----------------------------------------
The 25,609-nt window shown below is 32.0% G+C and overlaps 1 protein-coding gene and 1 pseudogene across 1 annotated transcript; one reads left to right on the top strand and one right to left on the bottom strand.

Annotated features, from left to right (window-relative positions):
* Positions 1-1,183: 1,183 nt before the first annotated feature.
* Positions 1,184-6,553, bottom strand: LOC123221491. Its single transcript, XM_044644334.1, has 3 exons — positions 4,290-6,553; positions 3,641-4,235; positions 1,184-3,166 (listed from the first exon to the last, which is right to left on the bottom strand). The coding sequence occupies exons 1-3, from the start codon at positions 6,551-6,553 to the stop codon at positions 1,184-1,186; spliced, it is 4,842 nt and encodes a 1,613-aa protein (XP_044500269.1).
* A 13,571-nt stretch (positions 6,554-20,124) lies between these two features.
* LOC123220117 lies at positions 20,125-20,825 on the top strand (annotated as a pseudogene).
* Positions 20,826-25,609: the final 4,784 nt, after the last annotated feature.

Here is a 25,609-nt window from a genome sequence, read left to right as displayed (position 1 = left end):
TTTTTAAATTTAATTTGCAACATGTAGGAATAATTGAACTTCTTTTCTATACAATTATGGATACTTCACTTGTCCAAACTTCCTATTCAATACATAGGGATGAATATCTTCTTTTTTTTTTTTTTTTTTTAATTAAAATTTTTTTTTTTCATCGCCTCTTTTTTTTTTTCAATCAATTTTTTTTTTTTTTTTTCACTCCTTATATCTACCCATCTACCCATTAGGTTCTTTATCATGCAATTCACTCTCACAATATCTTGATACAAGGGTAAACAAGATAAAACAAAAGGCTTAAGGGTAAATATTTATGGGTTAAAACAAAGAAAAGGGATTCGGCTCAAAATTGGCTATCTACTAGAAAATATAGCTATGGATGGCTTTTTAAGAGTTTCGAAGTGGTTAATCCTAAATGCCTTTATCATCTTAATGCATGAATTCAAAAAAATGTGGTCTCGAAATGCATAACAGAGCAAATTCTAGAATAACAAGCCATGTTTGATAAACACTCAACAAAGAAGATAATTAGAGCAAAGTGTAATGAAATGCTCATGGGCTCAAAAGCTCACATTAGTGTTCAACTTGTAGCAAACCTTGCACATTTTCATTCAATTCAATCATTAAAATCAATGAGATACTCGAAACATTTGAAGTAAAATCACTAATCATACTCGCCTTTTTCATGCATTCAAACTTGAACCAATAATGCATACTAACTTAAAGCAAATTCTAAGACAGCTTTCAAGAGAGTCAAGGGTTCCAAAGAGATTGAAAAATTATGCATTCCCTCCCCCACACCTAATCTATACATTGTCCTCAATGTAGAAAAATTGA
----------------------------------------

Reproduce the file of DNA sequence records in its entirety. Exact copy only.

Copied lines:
The 25,609-nt window shown below is 32.0% G+C and overlaps 1 protein-coding gene and 1 pseudogene across 1 annotated transcript; one reads left to right on the top strand and one right to left on the bottom strand.

Annotated features, from left to right (window-relative positions):
* Positions 1-1,183: 1,183 nt before the first annotated feature.
* Positions 1,184-6,553, bottom strand: LOC123221491. Its single transcript, XM_044644334.1, has 3 exons — positions 4,290-6,553; positions 3,641-4,235; positions 1,184-3,166 (listed from the first exon to the last, which is right to left on the bottom strand). The coding sequence occupies exons 1-3, from the start codon at positions 6,551-6,553 to the stop codon at positions 1,184-1,186; spliced, it is 4,842 nt and encodes a 1,613-aa protein (XP_044500269.1).
* A 13,571-nt stretch (positions 6,554-20,124) lies between these two features.
* LOC123220117 lies at positions 20,125-20,825 on the top strand (annotated as a pseudogene).
* Positions 20,826-25,609: the final 4,784 nt, after the last annotated feature.

Here is a 25,609-nt window from a genome sequence, read left to right as displayed (position 1 = left end):
TTTTTAAATTTAATTTGCAACATGTAGGAATAATTGAACTTCTTTTCTATACAATTATGGATACTTCACTTGTCCAAACTTCCTATTCAATACATAGGGATGAATATCTTCTTTTTTTTTTTTTTTTTTTAATTAAAATTTTTTTTTTTCATCGCCTCTTTTTTTTTTTCAATCAATTTTTTTTTTTTTTTTTCACTCCTTATATCTACCCATCTACCCATTAGGTTCTTTATCATGCAATTCACTCTCACAATATCTTGATACAAGGGTAAACAAGATAAAACAAAAGGCTTAAGGGTAAATATTTATGGGTTAAAACAAAGAAAAGGGATTCGGCTCAAAATTGGCTATCTACTAGAAAATATAGCTATGGATGGCTTTTTAAGAGTTTCGAAGTGGTTAATCCTAAATGCCTTTATCATCTTAATGCATGAATTCAAAAAAATGTGGTCTCGAAATGCATAACAGAGCAAATTCTAGAATAACAAGCCATGTTTGATAAACACTCAACAAAGAAGATAATTAGAGCAAAGTGTAATGAAATGCTCATGGGCTCAAAAGCTCACATTAGTGTTCAACTTGTAGCAAACCTTGCACATTTTCATTCAATTCAATCATTAAAATCAATGAGATACTCGAAACATTTGAAGTAAAATCACTAATCATACTCGCCTTTTTCATGCATTCAAACTTGAACCAATAATGCATACTAACTTAAAGCAAATTCTAAGACAGCTTTCAAGAGAGTCAAGGGTTCCAAAGAGATTGAAAAATTATGCATTCCCTCCCCCACACCTAATCTATACATTGTCCTCAATGTAGAAAAATTGA